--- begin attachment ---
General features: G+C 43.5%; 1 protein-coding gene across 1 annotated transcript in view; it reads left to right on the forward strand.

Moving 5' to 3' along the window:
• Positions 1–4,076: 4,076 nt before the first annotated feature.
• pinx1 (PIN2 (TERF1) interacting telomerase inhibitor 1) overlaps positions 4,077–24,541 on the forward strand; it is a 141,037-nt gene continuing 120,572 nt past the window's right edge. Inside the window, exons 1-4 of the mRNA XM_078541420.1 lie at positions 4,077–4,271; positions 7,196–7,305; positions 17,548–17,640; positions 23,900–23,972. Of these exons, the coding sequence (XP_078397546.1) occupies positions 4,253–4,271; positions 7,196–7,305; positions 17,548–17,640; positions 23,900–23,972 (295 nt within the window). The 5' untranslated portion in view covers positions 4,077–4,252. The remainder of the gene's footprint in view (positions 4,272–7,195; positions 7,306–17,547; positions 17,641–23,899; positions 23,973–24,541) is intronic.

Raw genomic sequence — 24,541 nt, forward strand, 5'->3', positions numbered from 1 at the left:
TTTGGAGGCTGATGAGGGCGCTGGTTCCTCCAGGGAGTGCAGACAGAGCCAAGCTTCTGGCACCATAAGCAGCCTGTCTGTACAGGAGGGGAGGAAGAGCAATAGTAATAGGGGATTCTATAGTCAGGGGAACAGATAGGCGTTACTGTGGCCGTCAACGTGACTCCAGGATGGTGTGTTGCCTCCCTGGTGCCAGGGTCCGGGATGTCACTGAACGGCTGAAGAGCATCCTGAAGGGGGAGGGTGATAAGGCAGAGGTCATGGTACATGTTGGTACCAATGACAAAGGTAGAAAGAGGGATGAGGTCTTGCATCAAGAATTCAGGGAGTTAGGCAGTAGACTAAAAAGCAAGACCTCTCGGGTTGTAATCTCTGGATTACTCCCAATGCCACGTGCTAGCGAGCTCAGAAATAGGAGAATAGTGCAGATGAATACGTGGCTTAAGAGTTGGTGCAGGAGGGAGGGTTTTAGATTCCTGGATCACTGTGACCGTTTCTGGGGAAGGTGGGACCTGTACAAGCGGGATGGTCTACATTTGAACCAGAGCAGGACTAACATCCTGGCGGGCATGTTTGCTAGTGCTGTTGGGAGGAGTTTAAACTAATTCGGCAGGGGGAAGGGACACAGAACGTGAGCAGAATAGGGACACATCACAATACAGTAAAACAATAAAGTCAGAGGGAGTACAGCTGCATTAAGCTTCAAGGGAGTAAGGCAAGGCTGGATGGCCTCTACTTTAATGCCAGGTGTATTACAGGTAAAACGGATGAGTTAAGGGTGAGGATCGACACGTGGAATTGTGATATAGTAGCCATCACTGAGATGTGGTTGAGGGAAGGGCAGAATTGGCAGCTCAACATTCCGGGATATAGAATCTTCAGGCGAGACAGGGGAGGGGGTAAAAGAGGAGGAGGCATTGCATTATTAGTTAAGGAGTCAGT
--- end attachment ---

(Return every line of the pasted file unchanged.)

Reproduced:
General features: G+C 43.5%; 1 protein-coding gene across 1 annotated transcript in view; it reads left to right on the forward strand.

Moving 5' to 3' along the window:
• Positions 1–4,076: 4,076 nt before the first annotated feature.
• pinx1 (PIN2 (TERF1) interacting telomerase inhibitor 1) overlaps positions 4,077–24,541 on the forward strand; it is a 141,037-nt gene continuing 120,572 nt past the window's right edge. Inside the window, exons 1-4 of the mRNA XM_078541420.1 lie at positions 4,077–4,271; positions 7,196–7,305; positions 17,548–17,640; positions 23,900–23,972. Of these exons, the coding sequence (XP_078397546.1) occupies positions 4,253–4,271; positions 7,196–7,305; positions 17,548–17,640; positions 23,900–23,972 (295 nt within the window). The 5' untranslated portion in view covers positions 4,077–4,252. The remainder of the gene's footprint in view (positions 4,272–7,195; positions 7,306–17,547; positions 17,641–23,899; positions 23,973–24,541) is intronic.

Raw genomic sequence — 24,541 nt, forward strand, 5'->3', positions numbered from 1 at the left:
TTTGGAGGCTGATGAGGGCGCTGGTTCCTCCAGGGAGTGCAGACAGAGCCAAGCTTCTGGCACCATAAGCAGCCTGTCTGTACAGGAGGGGAGGAAGAGCAATAGTAATAGGGGATTCTATAGTCAGGGGAACAGATAGGCGTTACTGTGGCCGTCAACGTGACTCCAGGATGGTGTGTTGCCTCCCTGGTGCCAGGGTCCGGGATGTCACTGAACGGCTGAAGAGCATCCTGAAGGGGGAGGGTGATAAGGCAGAGGTCATGGTACATGTTGGTACCAATGACAAAGGTAGAAAGAGGGATGAGGTCTTGCATCAAGAATTCAGGGAGTTAGGCAGTAGACTAAAAAGCAAGACCTCTCGGGTTGTAATCTCTGGATTACTCCCAATGCCACGTGCTAGCGAGCTCAGAAATAGGAGAATAGTGCAGATGAATACGTGGCTTAAGAGTTGGTGCAGGAGGGAGGGTTTTAGATTCCTGGATCACTGTGACCGTTTCTGGGGAAGGTGGGACCTGTACAAGCGGGATGGTCTACATTTGAACCAGAGCAGGACTAACATCCTGGCGGGCATGTTTGCTAGTGCTGTTGGGAGGAGTTTAAACTAATTCGGCAGGGGGAAGGGACACAGAACGTGAGCAGAATAGGGACACATCACAATACAGTAAAACAATAAAGTCAGAGGGAGTACAGCTGCATTAAGCTTCAAGGGAGTAAGGCAAGGCTGGATGGCCTCTACTTTAATGCCAGGTGTATTACAGGTAAAACGGATGAGTTAAGGGTGAGGATCGACACGTGGAATTGTGATATAGTAGCCATCACTGAGATGTGGTTGAGGGAAGGGCAGAATTGGCAGCTCAACATTCCGGGATATAGAATCTTCAGGCGAGACAGGGGAGGGGGTAAAAGAGGAGGAGGCATTGCATTATTAGTTAAGGAGTCAGT